March 1st, 2013 § Leave a Comment
The cognitive benefits of physical activity are well known and incredible. In addition to the positive impact of vigorous exercise you can actually shift your thinking in the moment with minimal movement. Our minds respond well physical movement. Don’t worry, I’m not going to advocate interpretive dance at your next project meeting, but you may be amazed by the results you get just by getting out of your chair. This is effective whether you are alone, on the phone or in conversation in person.
Here are 3 tips to try when you’re feeling stuck or struggling to see a problem in a new way.
1. Stand up
It sounds silly but I am regularly amazed by what changes for a client when I suggest that we try standing up for a minute. First of all, new ideas tend to flow and secondly, we don’t sit back down for quite a while. The simple act of standing up can break your cycle of thought and shift your thinking. I use this most when someone is sounding like a broken record.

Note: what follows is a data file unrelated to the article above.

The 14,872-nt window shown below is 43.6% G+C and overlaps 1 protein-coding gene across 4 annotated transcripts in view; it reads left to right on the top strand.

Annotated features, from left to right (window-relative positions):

2. Take a break and leave your desk
Often when we decide to put something aside and come back to it later, we stay in our chair and check email, surf online or start some other project. When we come back to the initial problem or topic it looks no different. Instead, try getting up and going to get a glass of water, a snack or a quick chat with a coworker. Then come back to the issue and notice what you see differently.
3. Take the issue for a walk
Walking or even running with and issue in mind is a great way to shift your thinking. It’s helpful for a number of reasons. The change of scenery can provide a perspective for example. Another reason is that exercising is known to improve your mood and a more positive mindset opens the mind up to possibilities it can’t access in a neutral state, let alone a negative or frustrated state.